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THE CIRCLE WIDENED. — MRS. WORDSWORTH.
THE year 1802 was a memorable one to Miss
1 Wordsworth no less than to her brother. With interests so inseparable, the happiness of one was that of the other. After the somewhat agitated period of his early life, when he was for a time in danger of shipwreck, and his noble-hearted sister came to his rescue and helped to steer his course into the placid waters of content and well-grounded hope, Wordsworth was in all respects remarkably fortunate, and his life more than usually serene and happy. Next to the blessing which he possessed in his sister, Wordsworth was largely indebted to his admirable wife. In October of this year he had the good fortune to marry his cousin, Mary Hutchinson, of Penrith -- a lady whom it would be almost presumption to “even dare to praise.” As his early friend (and they had in childhood attended the same dame's school together) they had strong sympathies in common, with, at the same time, much of that contrast of temperament which, in married life, renders one the complement of the other, and contributes not a little to the completion and unity of the dual life. The marriage of those whom “friendship has early paired” can hardly be otherwise than serenely happy ; beginning their life, as they thus do, each with the same store of early memories, they have a common history into which to ingraft their new experiences and hopes. Speaking of his marriage, the poet's nephew says: “It was full of blessings to himself, as ministering to the exercise of his tender affections, in the discipline and delight which married life supplies. The boon bestowed upon him in the marriage union was admirably adapted to shed a cheering and soothing influence upon his mind.” In a poem, entitled “A Farewell,” Wordsworth has thus expressed the thoughts with which he left his cottage with his sister to bring home the bride and friend :—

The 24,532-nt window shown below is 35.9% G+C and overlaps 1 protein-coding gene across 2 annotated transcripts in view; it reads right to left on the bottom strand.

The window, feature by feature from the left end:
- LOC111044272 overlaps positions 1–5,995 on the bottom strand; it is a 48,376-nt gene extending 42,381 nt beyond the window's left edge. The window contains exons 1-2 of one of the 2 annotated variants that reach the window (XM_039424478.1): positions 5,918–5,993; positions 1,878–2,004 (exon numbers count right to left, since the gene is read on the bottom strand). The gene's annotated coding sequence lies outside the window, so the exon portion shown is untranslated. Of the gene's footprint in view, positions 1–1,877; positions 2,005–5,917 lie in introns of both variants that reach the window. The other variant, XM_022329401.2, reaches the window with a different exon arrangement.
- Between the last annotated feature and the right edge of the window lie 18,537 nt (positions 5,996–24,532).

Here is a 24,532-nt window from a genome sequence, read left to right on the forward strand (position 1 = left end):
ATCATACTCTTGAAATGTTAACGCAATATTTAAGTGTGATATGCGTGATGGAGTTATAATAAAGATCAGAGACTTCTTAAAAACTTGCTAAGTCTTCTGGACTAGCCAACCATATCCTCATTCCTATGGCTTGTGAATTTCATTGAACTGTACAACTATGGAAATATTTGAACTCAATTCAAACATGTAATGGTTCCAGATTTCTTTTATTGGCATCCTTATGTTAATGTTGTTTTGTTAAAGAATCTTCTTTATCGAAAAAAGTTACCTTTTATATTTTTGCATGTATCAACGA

“ Farewell, thou little Nook of mountain-ground,
Thou rocky corner in the lowest stair
Fields, goods, and far-off chattels we have none :
Sunshine and shower be with you, bud and bell !
Thou, like the morning, in thy saffron coat,
“We go for One to whom ye will be dear;
And she will prize this Bower, this Indian shed,
“Dear Spot! which we have watched with tender heed,
Bringing thee chosen plants and blossoms blown
“ Help us to tell Her tales of years gone by,
And this sweet spring, the best beloved and best;
“Oh happy Garden! whose seclusion deep
And wild notes warbled among leafy bowers;
I cannot refrain from also quoting here the exquisite picture of Mrs. Wordsworth, written after the experience of two years of married life.
“She was a Phantom of delight
When first she gleamed upon my sight;
“ I saw her upon nearer view,
A Spirit, yet a Woman too!
“ And now I see with eye serene
The very pulse of the machine ;
A perfect Woman, nobly planned,
Without the exultant spirits or rare mental endowment of Miss Wordsworth, the poet's wife was eminently fitted for his companionship, one which lasted during the fifty following years. Mr. Lockhart speaks of her as having one of the most benignant tempers that ever diffused peace and cheerfulness through a home. Although not written till some years after, perhaps the present is the most fitting place in which to quote De Quincey's description of Mrs. Wordsworth :'
“I saw sufficiently to be aware of two ladies just entering the room, through a doorway opening upon a little staircase. The foremost, a tallish young woman, with the most winning expression of benignity upon her features, advanced to me, presenting her hand with so frank an air, that all embarrassment must have fled in a moment before the native goodness of her manner. This was Mrs. Wordsworth, cousin of the poet, and, for the last five years or more, his wife. She was now mother of two children, a son and a daughter; and she furnished a remarkable proof how possible it is for a woman, neither handsome nor even comely, according to the rigor of criticism — nay, generally
For the copious description here given of Mrs. Wordsworth, and that, on a subsequent page, of Miss Wordsworth, I am indebted to the contributions of De Quincey to “ Tait's Edinburgh Magazine," which afterwards formed part of his collected works.